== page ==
"One of this year's very best films, and one that directly addresses Europe's fraught relationship with its colonial and post-colonial relationship with Africa, was notably absent from TIFF 2011," notes Michael Sicinski at Cargo. "Ulrich Köhler's Sleeping Sickness not only focuses on two socio-politically entangled physicians — a German 'gone native' and an Congolese-Frenchman with no direct ties to the continent — involved in an African aid mission. It deals quite directly with the multiple levels of corruption and bureaucratic failure built into European NGOs and their African governance, a system of mutual exploitation and double-dealing."
"In the first half," writes Elise Nakhnikian in the L, "a German doctor, Ebbo Velten (Pierre Bokma), and his wife (Jenny Shily) are preparing to leave Cameroon, where they were stationed for years while he worked for Doctors Without Borders. They're going back to Germany, but they've been in Africa so long they're not sure it will still feel like home. In the second, a French aid worker dispatched by the World Health Organization travels to the village where the doctor is holed up three years later. It seems he stayed behind after all, without his wife or their grown daughter, taking on an African family and launching a program to treat sleeping sickness. The Frenchman, Alex Nzila (Jean-Christophe Folly), is there to observe and report on that program — an anemic enterprise centered in a scruffy open ward that houses more chickens than patients."
"Just as the film's first act could easily have degenerated into obvious anti-colonialist sentiment, so too are the final two-thirds ripe for even more obvious points about the first world's well meaning naïveté when confronted with third-world reality," writes Andrew Schenker in Slant. "But again, Köhler problematizes the picture sufficiently, this time through the simple device of making the Western doctor black. An urbane Parisian, Dr Nzila finds his authority as a WHO physician ignored by the locals who view him with derision as a fellow African who has no business telling them what to do, no matter how many times he tells them he was born in France." There is a "sense of dislocation that Köhler effectively channels via an increasingly dreamlike aesthetic that comes to a head in a final hunting sequence. As Drs Nzila and Velten, along with another colleague and an African guide, wend their way through the forest, the constant shots of dimly lit foliage prevent the viewer from achieving any level of comfort, mirroring the younger doctor's sense of dislocation. Gunshots ring out in the distance, while we stay with a visibly uncomfortable Alex, nestled amid the at once enveloping and menacing shrubbery. In this remarkable final sequence, Köhler offers up a despairing portrait of what foreign altruism too often amounts to: a madman shooting into the night and an impotent do-gooder left to fend for himself."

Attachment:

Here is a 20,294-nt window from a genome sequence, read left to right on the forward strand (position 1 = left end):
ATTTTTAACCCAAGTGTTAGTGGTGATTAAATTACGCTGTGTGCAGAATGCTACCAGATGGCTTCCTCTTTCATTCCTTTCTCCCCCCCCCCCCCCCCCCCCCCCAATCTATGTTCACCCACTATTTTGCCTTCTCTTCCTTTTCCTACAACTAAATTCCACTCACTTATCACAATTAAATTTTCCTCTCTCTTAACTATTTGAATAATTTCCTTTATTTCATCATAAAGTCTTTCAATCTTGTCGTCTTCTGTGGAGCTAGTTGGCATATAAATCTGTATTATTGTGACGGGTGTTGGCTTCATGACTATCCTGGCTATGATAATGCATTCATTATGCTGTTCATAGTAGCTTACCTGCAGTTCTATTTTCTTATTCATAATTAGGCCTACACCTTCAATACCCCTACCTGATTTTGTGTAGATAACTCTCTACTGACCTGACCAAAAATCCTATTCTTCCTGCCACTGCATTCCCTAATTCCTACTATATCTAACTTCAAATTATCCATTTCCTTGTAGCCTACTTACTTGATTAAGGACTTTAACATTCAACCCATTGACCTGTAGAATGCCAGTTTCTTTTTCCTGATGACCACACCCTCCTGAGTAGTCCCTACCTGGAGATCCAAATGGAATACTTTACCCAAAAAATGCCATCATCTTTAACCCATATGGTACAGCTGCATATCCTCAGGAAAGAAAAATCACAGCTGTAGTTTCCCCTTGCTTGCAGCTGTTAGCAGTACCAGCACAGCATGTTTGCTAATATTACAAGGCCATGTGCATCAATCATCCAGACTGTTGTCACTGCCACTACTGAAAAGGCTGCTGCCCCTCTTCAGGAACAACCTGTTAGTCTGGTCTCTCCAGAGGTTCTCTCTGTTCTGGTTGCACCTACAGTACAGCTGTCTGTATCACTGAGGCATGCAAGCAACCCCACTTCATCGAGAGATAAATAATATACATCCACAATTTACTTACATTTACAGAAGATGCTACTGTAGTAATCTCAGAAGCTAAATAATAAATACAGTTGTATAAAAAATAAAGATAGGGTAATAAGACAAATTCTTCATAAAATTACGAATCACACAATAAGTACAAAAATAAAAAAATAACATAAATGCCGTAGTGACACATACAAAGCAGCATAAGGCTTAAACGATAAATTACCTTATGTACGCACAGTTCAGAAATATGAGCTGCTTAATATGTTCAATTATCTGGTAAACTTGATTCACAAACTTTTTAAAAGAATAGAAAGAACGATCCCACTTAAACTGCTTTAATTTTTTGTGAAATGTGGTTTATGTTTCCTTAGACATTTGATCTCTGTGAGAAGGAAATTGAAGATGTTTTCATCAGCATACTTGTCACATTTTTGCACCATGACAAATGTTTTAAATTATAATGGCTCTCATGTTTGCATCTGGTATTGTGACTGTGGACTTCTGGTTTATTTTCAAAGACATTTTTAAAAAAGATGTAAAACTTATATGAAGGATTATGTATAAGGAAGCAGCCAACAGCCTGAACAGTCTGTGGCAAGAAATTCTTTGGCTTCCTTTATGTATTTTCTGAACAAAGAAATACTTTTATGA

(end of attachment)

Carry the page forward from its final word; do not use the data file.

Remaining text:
For Tony Dayoub, though, "Köhler seems to be lecturing us about the dangers of going native, a simplistic view of the issues explored reflective of the very misguided superiority he seems to be criticizing in the movie."
More from Christopher Bell (Playlist, C+) and Stephen Holden (New York Times).
Back in August, Trevor Link responded to Köhler's essay "Why I Don't Make Political Films," or rather, to a reference to the essay. Link writes of artists: "Some are simply doomed to be great, despite their mistaken attitudes that art can be wielded as a precise and pliant tool for social change. By abdicating this social role, art instead can become truly 'subversive,' as Köhler argues, and this is what makes art radical and transformative, all the more so when it refuses to do so consciously and conspicuously. The fact that art can retain its autonomy throughout history and remain unblemished in the most politicized environments is what makes it a unique human activity, and this autonomy mirrors our own experience, reaffirming that life consists of our immersion in the flux that flows throughout the 'underground of continual transmission.'"
Update, 10/9: At a certain point, "Dr Velten degenerates into little more than a caricature of an ugly white neo-colonialist, a far less fleshed-out variation on the desperate white French silk plantation owner Isabelle Huppert played in Claire Denis's thematically similar White Material," finds Kenji Fujishima at the House Next Door. "And when Köhler finds nothing else left to discover about Dr Velten in his current near-mad state, Köhler takes another left turn into full-blown surrealism, finally ending on a risible note that hearkens back to a bedtime story told by Vera to her daughter much earlier in the film. The sudden attempt at poetry only serves to underline the skin-deep nature of Köhler's economic analysis."
Update, 10/11: "Köhler knows this material well, having spent his boyhood in Zaire as the child of European relief workers," writes Genevieve Yue in Reverse Shot. Referring to the essay Link mentions, she notes that Köhler "urges artists to think beyond matters of political content to the politics of image production itself, from funding sources to eventual audiences, and to interrogate cinema's presumed ideological neutrality as something already imbricated in a pervasive system of power and injustice. Such a pointed Adornian critique is less easy to detect in Sleeping Sickness, which overtly addresses political subject matter, though it does so in a way that becomes, over time, increasingly unstable."